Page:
I’m angry that the planning department once again are showing no sign at all of recognising the importance of culture in the lives of our citizens and I’ve been devastated that despite this Council’s, I’m sure heartfelt commitment to transparency, accountability and increased local decision making we can end up with local wishes utterly ignored, over one apartment! Worth maybe £25k’s profit to the developer! We are putting one of the city’s cultural jewels at risk for that!
Remember the spokesman from Environmental Health’s comment Mr Goulborn? “You can move to a nuisance” “Our officers would be legally obliged…” That’s the threat from this approval to the Hare and Hounds.
I’ve lived through times in the 70’s and 80’s when this city’s informal music culture was strangled by a licensing committee that was as bent as a nine bob note. They were unique in the country, it took an act of parliament to disband the self generating, mainly slime balls, helped by a chairman of said committee going to jail for fraud.
I really did not think that by 2013 the biggest threat, other than the economy to the City’s music infrastructure was going to come from our very own planning department who seem to see the gun trade deserving one set of rules and live music another.
I know the application is for one apartment, it might be rented or purchased by some lovely, fluffy party animal who loves being there or it might be someone like my neighbours who have to get up for work at 4am in the morning and then we could be in trouble and that’s the unnecessary risk that I am so opposed to.
Councillor Martin Straker Welds, one or the planning committee members replied diligently this morning to my mail to him over the weekend pointing out that there were no legal grounds on which to turn down the application, he offered however to “ask the planning officers to keep a careful watch to ensure that the new construction is enabled to coexist in close proximity with live entertainment”. The problem there is that if a complaint is subsequently made by a new resident it’s not down to planning it’s over to Environmental Health whose officers are empowered……
So what now? There is no appeal, which in itself is one of the most cack-handed bits of legislation that I’ve ever come across, well maybe there is, perhaps an appeal to the European Court of Human Rights, the same court that rules that someone has a human right to a good night’s sleep. I suspect that somewhere deep in the small print there might be a clause relating to the Human Right of a community to practice and enjoy it’s culture. I’m off for a read.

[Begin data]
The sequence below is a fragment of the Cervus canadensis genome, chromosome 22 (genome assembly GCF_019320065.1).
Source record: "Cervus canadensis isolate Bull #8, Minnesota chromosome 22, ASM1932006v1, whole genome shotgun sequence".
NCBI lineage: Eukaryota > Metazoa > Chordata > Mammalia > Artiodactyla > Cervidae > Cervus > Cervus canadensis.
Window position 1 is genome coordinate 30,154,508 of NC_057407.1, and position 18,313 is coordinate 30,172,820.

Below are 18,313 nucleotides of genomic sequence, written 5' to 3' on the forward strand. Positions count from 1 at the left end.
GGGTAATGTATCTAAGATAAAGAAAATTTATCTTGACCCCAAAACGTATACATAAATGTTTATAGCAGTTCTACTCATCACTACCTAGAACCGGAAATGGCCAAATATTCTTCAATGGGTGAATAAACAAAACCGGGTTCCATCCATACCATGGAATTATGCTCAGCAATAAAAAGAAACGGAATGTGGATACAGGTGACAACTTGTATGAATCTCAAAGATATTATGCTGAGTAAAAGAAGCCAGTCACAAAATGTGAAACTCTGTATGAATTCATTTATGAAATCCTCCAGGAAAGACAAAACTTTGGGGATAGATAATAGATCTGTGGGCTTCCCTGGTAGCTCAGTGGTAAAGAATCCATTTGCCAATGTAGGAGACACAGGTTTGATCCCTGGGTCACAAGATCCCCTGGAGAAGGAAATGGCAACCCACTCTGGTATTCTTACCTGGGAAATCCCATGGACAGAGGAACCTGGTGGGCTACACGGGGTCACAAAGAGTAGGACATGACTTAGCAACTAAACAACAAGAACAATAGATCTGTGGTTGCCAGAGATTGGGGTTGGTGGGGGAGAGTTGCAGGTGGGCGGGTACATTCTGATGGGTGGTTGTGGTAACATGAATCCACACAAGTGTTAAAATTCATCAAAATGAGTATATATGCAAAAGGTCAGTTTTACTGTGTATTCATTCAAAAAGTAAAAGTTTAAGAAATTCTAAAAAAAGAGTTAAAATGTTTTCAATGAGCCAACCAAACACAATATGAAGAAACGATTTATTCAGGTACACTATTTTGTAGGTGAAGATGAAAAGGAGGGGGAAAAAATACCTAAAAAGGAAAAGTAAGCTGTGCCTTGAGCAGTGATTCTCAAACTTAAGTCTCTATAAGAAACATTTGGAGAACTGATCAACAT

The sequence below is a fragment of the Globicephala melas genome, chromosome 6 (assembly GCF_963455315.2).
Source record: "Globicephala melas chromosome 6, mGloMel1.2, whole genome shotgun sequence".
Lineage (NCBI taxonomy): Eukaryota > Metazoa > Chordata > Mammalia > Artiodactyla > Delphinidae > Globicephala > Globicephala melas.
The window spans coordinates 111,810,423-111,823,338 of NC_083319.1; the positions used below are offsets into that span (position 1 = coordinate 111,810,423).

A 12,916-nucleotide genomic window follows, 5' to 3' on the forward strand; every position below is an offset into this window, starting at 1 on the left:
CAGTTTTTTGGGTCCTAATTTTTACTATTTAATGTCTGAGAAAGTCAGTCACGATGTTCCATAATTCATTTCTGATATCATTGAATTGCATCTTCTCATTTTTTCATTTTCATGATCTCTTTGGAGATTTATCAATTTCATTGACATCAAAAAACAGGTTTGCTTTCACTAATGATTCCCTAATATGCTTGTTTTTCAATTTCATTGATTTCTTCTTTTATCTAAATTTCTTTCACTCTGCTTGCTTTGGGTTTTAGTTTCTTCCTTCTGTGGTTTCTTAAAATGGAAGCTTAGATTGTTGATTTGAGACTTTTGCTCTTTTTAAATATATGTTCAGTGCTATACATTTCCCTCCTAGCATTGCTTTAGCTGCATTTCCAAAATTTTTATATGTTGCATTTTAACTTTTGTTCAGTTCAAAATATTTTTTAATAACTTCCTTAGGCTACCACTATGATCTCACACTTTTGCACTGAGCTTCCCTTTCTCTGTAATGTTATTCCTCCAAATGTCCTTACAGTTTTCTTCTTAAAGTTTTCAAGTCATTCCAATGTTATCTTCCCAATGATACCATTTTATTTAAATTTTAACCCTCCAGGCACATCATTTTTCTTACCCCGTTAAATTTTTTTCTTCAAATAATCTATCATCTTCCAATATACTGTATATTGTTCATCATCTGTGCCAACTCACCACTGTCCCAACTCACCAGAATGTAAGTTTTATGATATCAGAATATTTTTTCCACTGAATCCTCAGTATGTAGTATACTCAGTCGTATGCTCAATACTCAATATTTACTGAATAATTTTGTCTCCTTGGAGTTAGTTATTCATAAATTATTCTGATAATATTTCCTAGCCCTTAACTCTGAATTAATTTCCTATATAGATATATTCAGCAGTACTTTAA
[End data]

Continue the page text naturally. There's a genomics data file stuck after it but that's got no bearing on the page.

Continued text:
“All I Need Is The Air That I Breathe” is a song I first loved in 1974, when it reached No. 2 in the UK charts and No.6 in the USA.
Dodgy miming by The Hollies here: –
Then in 2008 I had one of those rare moments where all was well in my little bit of the world with my pal on a Portugese cliff top with swallow tailed butterflies, blue sea, blue sky, spring breezes and my pal sings “Peace came upon me” a line from the same song.
Fast-forward to February 2012 where I’m asked if I’d like to tour manage Albert Hammond’s first tour for 30 years! He wrote “All I Need Is The Air That I Breathe”
“Yep. Of course, I’d love to” I said.
In April this year Micky Greeney and team are filming a video at Highbury Studio.
I tell Micky that I’m working with Albert Hammond. “He wrote ‘All I Need Is The Air That I Breathe” says Micky “I was here at the studio with Bob when Allen Clarke who sang it with the Hollies came by.
May 5th 2012 and Albert and Daniel Serrano Gimenez and Carlos Solano Sevilla, two very handy sidemen from Madrid, well Daniel is from Madrid but Carlos is a Rock lifting Basque who has stopped more ladies in their tracks then anyone I’ve worked with for a while, pop into Highbury Studio for dinner at the start of the tour.
May 10th and I’m in Kendal at the fine Brewery Arts Centre. At the end of the 2 hour show, Albert is so moved by the crowd chorus that he asks them to sing “All I Need Is The Air That I Breathe” again and then leaves the stage with the audience singing his song. He has to leave through the audience so I quickly borrow a phone with a torch from someone and point it to show Albert the way, but as we get to the rear exit from the hall with the audience still singing he turns to wave goodbye and I hold the torch above him lighting him for the audience.